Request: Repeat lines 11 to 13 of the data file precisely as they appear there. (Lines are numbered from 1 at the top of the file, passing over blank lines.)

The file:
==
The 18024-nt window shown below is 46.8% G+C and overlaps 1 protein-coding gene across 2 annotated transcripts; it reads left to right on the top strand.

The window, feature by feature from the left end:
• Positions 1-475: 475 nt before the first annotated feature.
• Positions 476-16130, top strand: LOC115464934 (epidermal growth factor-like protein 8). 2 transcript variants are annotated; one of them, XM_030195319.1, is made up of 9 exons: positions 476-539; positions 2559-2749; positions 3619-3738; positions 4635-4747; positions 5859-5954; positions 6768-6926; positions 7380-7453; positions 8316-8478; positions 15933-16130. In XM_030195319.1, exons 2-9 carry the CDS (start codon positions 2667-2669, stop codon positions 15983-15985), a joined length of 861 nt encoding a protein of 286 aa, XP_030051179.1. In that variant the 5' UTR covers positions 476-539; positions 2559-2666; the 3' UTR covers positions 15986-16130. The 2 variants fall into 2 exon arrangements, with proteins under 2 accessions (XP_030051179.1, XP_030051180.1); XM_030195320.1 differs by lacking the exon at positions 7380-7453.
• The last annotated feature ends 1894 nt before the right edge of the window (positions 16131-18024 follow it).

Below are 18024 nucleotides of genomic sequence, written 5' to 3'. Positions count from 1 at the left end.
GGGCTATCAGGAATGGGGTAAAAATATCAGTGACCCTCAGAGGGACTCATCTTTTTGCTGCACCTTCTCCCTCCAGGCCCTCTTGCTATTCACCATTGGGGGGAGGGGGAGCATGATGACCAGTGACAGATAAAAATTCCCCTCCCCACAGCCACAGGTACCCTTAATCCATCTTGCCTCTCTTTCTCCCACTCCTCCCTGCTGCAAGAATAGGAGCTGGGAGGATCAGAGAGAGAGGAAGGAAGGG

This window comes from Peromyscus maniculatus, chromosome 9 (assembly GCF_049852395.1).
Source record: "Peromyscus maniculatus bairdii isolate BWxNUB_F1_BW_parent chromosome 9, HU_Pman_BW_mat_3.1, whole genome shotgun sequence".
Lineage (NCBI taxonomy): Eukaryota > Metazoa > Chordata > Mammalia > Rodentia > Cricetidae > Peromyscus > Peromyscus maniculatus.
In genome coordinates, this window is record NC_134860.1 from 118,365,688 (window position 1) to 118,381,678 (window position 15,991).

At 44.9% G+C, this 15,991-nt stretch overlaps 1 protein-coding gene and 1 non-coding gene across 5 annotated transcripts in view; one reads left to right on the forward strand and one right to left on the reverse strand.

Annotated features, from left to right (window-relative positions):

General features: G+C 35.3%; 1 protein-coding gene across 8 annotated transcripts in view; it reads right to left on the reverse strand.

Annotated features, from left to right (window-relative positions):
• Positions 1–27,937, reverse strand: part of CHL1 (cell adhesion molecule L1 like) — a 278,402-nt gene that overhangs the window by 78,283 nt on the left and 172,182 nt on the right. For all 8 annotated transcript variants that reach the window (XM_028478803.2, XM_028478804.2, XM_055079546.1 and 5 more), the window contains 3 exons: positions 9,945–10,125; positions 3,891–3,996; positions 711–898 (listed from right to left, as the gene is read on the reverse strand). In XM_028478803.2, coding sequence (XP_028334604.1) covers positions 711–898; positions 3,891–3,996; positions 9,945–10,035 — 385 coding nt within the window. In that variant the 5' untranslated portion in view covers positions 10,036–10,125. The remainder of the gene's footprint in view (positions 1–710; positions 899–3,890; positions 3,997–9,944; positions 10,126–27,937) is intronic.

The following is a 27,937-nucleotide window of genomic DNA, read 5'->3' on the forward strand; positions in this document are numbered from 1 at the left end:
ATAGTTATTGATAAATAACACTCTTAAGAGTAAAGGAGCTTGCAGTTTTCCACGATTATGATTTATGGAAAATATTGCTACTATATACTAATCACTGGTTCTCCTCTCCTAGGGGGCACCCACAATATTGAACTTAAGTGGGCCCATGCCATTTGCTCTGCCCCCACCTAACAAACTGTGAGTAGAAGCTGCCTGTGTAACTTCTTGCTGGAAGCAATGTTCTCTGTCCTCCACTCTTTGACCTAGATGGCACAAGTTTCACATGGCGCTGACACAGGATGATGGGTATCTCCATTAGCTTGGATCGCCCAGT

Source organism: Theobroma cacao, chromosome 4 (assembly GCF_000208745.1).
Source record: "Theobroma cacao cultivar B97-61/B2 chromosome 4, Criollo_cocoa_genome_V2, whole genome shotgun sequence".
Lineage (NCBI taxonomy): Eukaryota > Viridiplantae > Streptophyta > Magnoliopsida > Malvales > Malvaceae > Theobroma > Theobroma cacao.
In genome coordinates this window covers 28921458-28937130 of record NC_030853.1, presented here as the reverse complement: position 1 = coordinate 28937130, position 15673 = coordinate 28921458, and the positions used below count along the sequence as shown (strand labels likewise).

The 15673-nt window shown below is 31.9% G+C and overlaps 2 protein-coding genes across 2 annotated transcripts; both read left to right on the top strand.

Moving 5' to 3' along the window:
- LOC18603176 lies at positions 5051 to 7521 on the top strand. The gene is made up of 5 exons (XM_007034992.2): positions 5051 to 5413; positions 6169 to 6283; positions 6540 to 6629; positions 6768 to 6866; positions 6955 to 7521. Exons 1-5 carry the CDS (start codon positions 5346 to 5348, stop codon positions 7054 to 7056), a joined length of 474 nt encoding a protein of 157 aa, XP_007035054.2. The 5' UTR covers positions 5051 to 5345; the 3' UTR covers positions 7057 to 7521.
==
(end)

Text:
In genome coordinates, this window is record NC_134860.1 from 118,365,688 (window position 1) to 118,381,678 (window position 15,991).

At 44.9% G+C, this 15,991-nt stretch overlaps 1 protein-coding gene and 1 non-coding gene across 5 annotated transcripts in view; one reads left to right on the forward strand and one right to left on the reverse strand.

Annotated features, from left to right (window-relative positions):